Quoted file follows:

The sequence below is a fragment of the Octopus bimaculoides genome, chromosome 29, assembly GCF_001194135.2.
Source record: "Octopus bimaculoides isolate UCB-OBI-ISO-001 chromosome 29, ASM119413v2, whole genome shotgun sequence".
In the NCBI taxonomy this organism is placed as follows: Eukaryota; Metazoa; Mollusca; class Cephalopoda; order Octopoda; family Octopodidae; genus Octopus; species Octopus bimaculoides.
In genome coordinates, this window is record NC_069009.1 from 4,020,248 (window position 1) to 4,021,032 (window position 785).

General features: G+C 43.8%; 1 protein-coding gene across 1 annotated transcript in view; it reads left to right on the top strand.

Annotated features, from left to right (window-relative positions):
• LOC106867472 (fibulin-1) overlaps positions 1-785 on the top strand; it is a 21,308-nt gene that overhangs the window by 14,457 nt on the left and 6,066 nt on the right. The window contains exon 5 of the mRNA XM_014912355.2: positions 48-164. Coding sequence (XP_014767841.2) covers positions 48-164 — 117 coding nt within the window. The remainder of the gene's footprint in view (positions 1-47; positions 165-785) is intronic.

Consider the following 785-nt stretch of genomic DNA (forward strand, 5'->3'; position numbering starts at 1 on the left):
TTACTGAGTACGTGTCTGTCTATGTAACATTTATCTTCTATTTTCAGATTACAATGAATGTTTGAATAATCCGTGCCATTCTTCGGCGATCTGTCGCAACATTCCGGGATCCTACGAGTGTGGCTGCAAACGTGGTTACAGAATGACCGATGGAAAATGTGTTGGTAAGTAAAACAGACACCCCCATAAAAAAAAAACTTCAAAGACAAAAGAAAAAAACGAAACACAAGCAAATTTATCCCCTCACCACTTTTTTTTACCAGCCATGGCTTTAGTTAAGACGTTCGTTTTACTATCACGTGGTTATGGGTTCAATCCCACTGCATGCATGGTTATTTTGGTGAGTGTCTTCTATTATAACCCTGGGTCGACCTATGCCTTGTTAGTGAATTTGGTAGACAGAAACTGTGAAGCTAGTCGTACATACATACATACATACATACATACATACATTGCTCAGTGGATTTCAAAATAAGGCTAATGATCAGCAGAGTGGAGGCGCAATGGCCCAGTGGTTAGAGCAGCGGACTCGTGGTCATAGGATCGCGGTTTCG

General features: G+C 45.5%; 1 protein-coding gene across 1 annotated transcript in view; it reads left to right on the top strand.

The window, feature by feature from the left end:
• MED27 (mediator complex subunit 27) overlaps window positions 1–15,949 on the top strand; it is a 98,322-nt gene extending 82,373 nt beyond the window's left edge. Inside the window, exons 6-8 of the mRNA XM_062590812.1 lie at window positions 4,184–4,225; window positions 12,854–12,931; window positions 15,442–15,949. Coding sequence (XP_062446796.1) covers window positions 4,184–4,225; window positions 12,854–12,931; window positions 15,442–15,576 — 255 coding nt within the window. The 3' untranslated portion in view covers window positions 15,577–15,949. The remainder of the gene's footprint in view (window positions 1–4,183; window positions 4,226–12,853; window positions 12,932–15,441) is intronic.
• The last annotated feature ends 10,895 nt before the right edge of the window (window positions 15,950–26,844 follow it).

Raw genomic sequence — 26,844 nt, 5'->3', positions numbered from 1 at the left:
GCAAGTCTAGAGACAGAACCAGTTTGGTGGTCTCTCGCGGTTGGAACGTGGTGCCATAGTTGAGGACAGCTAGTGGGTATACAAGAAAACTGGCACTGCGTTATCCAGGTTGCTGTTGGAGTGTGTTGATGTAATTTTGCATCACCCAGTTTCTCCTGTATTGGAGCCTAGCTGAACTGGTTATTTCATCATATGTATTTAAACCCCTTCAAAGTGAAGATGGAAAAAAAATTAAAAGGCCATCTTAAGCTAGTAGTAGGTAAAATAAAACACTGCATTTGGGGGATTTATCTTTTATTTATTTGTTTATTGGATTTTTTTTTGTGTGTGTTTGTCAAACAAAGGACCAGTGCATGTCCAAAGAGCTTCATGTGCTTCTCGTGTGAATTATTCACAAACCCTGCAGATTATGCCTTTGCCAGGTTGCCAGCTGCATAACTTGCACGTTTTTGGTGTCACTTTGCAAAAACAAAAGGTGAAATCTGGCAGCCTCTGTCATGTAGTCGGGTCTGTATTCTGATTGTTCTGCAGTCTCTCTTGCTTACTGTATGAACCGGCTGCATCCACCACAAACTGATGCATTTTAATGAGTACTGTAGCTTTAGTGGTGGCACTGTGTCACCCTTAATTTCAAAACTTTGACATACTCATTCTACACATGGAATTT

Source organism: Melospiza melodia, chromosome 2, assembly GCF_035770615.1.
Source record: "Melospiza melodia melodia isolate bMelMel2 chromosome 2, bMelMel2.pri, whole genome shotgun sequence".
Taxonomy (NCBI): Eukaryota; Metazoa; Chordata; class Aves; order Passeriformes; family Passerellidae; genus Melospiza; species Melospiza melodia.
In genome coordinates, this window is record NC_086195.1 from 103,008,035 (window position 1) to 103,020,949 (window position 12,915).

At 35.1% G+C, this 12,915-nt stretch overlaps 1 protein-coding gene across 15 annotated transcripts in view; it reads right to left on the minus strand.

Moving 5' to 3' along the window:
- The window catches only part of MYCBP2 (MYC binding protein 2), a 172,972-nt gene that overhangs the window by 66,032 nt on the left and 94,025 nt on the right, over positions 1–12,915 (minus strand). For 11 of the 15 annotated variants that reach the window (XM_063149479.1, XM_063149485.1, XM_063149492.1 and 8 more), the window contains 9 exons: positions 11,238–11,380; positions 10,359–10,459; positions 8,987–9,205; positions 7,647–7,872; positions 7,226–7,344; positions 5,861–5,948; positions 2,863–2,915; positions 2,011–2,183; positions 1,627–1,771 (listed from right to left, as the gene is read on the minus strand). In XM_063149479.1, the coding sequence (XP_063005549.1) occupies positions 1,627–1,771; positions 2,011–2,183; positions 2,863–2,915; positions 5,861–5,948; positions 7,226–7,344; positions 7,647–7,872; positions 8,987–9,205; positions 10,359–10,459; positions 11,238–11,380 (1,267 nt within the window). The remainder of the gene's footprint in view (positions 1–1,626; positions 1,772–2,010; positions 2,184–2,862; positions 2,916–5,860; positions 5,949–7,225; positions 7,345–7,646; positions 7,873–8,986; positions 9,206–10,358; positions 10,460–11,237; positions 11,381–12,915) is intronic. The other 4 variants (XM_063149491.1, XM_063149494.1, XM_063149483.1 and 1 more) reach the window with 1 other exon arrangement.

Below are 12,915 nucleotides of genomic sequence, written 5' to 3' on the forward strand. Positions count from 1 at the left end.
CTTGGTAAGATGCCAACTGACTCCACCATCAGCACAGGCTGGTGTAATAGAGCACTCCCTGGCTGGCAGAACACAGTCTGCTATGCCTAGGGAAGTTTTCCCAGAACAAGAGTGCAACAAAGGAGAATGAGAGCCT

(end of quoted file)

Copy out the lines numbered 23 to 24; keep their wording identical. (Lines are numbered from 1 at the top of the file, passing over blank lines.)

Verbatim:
Below are 12,915 nucleotides of genomic sequence, written 5' to 3' on the forward strand. Positions count from 1 at the left end.
CTTGGTAAGATGCCAACTGACTCCACCATCAGCACAGGCTGGTGTAATAGAGCACTCCCTGGCTGGCAGAACACAGTCTGCTATGCCTAGGGAAGTTTTCCCAGAACAAGAGTGCAACAAAGGAGAATGAGAGCCT